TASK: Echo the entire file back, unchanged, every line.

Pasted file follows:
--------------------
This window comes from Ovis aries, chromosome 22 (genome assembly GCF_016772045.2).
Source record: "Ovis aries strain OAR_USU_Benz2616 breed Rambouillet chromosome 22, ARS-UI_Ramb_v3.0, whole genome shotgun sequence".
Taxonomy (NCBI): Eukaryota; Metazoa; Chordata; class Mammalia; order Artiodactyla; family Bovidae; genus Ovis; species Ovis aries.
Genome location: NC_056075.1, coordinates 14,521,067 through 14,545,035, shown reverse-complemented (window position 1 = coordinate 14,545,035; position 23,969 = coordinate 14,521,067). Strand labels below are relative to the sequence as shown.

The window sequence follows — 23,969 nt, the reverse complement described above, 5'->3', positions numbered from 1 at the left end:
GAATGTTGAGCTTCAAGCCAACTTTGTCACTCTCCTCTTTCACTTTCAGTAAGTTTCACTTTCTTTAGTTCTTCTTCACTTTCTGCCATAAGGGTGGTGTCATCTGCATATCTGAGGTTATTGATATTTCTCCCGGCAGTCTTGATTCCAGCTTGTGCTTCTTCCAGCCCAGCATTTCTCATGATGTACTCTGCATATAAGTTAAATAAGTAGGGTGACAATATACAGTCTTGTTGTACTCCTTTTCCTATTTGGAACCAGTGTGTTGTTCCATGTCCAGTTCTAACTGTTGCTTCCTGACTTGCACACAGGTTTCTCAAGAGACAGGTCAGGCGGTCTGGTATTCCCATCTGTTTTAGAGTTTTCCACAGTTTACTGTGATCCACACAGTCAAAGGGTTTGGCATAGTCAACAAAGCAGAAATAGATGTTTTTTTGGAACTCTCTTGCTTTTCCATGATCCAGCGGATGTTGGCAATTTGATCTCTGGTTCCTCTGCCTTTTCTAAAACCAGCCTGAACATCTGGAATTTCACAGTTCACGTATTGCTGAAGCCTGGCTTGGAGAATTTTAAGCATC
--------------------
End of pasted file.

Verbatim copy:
This window comes from Ovis aries, chromosome 22 (genome assembly GCF_016772045.2).
Source record: "Ovis aries strain OAR_USU_Benz2616 breed Rambouillet chromosome 22, ARS-UI_Ramb_v3.0, whole genome shotgun sequence".
Taxonomy (NCBI): Eukaryota; Metazoa; Chordata; class Mammalia; order Artiodactyla; family Bovidae; genus Ovis; species Ovis aries.
Genome location: NC_056075.1, coordinates 14,521,067 through 14,545,035, shown reverse-complemented (window position 1 = coordinate 14,545,035; position 23,969 = coordinate 14,521,067). Strand labels below are relative to the sequence as shown.

The window sequence follows — 23,969 nt, the reverse complement described above, 5'->3', positions numbered from 1 at the left end:
GAATGTTGAGCTTCAAGCCAACTTTGTCACTCTCCTCTTTCACTTTCAGTAAGTTTCACTTTCTTTAGTTCTTCTTCACTTTCTGCCATAAGGGTGGTGTCATCTGCATATCTGAGGTTATTGATATTTCTCCCGGCAGTCTTGATTCCAGCTTGTGCTTCTTCCAGCCCAGCATTTCTCATGATGTACTCTGCATATAAGTTAAATAAGTAGGGTGACAATATACAGTCTTGTTGTACTCCTTTTCCTATTTGGAACCAGTGTGTTGTTCCATGTCCAGTTCTAACTGTTGCTTCCTGACTTGCACACAGGTTTCTCAAGAGACAGGTCAGGCGGTCTGGTATTCCCATCTGTTTTAGAGTTTTCCACAGTTTACTGTGATCCACACAGTCAAAGGGTTTGGCATAGTCAACAAAGCAGAAATAGATGTTTTTTTGGAACTCTCTTGCTTTTCCATGATCCAGCGGATGTTGGCAATTTGATCTCTGGTTCCTCTGCCTTTTCTAAAACCAGCCTGAACATCTGGAATTTCACAGTTCACGTATTGCTGAAGCCTGGCTTGGAGAATTTTAAGCATC